The theory also could be characterised as defining classes of interacting chaotic systems which comprise a whole. Small changes in a variable can lead to large changes in the whole. One cannot predict what those changes are or will be - one can only predict the whole will change. Not only are the components capable of directing the whole but the whole is capable of shaping the future of the parts through natural selection.

Looked at in this way neo-darwinism is essentialy a dynamical chaotic Theory of process. It is a lesson in chaos and systems theory.


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Dr Adequate
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Message 25 of 216 (409258)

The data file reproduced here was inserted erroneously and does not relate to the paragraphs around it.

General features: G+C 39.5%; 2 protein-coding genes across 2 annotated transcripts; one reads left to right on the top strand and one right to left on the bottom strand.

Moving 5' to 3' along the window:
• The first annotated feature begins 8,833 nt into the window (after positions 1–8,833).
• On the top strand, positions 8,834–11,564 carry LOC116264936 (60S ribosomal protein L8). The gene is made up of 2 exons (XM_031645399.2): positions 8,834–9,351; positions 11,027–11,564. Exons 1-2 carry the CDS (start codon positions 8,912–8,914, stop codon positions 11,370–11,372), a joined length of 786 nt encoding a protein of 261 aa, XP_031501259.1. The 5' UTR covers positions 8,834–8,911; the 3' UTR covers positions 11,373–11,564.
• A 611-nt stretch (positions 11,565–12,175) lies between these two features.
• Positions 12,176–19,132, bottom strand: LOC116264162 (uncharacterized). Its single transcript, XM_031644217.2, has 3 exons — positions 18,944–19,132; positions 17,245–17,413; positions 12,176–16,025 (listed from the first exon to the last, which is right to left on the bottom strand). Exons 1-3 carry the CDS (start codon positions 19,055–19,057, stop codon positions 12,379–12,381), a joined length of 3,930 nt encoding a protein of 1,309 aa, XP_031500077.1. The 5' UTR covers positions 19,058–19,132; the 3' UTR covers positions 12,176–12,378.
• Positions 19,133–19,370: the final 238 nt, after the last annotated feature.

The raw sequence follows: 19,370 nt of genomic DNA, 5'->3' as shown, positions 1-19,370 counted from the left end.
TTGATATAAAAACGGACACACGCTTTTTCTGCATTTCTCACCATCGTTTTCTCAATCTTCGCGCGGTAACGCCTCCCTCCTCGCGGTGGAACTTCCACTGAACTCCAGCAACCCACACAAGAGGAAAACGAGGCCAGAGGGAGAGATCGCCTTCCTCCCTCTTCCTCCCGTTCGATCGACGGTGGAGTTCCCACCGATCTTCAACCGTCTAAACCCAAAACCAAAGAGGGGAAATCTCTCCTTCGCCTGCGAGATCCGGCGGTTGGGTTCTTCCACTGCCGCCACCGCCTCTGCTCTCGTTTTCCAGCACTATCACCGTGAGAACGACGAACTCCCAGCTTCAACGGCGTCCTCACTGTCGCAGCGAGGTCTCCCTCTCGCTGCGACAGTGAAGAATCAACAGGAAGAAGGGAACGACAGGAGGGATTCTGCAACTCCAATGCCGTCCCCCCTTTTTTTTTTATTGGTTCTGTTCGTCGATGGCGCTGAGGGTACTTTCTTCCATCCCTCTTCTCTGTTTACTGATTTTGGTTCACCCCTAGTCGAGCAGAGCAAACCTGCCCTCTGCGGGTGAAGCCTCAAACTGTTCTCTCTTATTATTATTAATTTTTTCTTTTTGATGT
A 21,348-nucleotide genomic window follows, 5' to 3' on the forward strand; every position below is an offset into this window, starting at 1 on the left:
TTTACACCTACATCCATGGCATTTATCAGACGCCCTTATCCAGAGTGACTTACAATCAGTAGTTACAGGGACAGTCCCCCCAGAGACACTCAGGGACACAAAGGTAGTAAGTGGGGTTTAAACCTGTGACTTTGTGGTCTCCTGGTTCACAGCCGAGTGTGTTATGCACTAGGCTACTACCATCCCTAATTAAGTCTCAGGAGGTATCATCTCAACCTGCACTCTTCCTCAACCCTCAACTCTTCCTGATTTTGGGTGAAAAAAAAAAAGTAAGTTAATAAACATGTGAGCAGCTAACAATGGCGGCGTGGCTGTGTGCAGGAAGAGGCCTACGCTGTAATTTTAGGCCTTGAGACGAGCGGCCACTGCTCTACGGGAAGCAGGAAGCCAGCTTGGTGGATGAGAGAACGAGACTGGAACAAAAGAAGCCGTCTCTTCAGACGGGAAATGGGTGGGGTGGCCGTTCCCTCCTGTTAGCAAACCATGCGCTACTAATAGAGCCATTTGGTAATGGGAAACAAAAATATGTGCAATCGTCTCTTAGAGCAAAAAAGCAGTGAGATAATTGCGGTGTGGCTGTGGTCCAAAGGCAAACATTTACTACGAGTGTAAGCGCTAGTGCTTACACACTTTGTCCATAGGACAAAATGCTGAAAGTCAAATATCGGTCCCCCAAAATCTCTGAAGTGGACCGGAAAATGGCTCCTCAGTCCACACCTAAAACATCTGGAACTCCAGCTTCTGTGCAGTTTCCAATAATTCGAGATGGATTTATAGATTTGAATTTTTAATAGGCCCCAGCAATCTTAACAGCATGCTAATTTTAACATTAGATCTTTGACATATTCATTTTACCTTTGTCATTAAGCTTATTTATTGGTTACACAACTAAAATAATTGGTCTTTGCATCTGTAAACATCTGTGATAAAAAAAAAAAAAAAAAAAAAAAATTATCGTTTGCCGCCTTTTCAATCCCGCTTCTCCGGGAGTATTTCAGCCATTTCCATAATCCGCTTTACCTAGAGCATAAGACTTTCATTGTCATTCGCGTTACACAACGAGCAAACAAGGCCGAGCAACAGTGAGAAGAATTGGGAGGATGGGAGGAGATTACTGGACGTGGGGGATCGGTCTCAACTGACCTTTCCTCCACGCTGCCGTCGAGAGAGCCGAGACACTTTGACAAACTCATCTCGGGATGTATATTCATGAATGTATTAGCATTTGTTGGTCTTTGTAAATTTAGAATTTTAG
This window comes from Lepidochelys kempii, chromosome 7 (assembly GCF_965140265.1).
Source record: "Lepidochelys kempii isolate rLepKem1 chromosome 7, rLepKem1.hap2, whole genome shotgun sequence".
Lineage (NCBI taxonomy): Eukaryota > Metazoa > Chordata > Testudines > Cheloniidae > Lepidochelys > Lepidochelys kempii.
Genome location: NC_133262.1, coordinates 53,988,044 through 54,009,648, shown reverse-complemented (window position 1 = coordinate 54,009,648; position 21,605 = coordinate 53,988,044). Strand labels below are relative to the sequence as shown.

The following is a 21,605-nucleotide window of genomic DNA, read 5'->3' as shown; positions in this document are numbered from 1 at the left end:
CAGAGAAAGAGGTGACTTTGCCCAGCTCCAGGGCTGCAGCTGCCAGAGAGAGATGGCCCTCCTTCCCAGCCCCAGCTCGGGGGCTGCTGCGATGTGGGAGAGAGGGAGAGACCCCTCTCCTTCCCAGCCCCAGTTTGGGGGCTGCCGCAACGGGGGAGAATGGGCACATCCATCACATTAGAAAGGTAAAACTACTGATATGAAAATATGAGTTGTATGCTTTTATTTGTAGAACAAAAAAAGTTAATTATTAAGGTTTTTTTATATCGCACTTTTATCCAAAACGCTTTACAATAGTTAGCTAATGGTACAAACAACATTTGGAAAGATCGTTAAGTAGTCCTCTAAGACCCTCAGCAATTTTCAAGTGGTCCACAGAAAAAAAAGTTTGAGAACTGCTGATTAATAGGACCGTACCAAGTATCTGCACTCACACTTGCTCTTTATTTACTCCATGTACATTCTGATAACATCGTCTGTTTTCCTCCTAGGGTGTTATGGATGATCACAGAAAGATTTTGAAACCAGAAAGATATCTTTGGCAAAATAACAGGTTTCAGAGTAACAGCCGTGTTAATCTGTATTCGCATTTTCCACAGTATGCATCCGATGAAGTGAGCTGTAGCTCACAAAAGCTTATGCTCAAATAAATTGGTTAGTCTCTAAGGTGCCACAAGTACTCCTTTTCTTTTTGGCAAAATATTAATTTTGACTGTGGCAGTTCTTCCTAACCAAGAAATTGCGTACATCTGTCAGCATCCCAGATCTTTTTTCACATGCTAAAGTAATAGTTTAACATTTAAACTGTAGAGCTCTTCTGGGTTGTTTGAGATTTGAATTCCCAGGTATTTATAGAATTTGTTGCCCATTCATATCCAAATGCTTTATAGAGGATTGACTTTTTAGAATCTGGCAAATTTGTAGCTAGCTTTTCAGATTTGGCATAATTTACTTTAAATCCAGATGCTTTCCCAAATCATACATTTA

07-08-2007 10:47 AM
Reply to: Message 24 by Grizz
07-08-2007 9:58 AM


It also helps to define what it is not. It is not an information rich theory like the Standard Model of particle physics or General Relativity. There are no equations or models that arrise from the theory that are capable of making specific predictions about the future. Essentially the theory is in a unique class in that it's explanatory power lies in the ability to reconstruct the past and not predict the future.

I would debate this supposed uniqueness, but as a forensic scientist has informed me I'll be murdered the day after tomorrow, and an archaeologist has told me that I'll be buried a few days later, I don't see why I should waste my precious time.

Instead, I thought I'd devote my last few hours to predicting the gravitational interaction of more than two bodies ... oh, wait, that's impossible, isn't it?

* rolls eyes *


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Grizz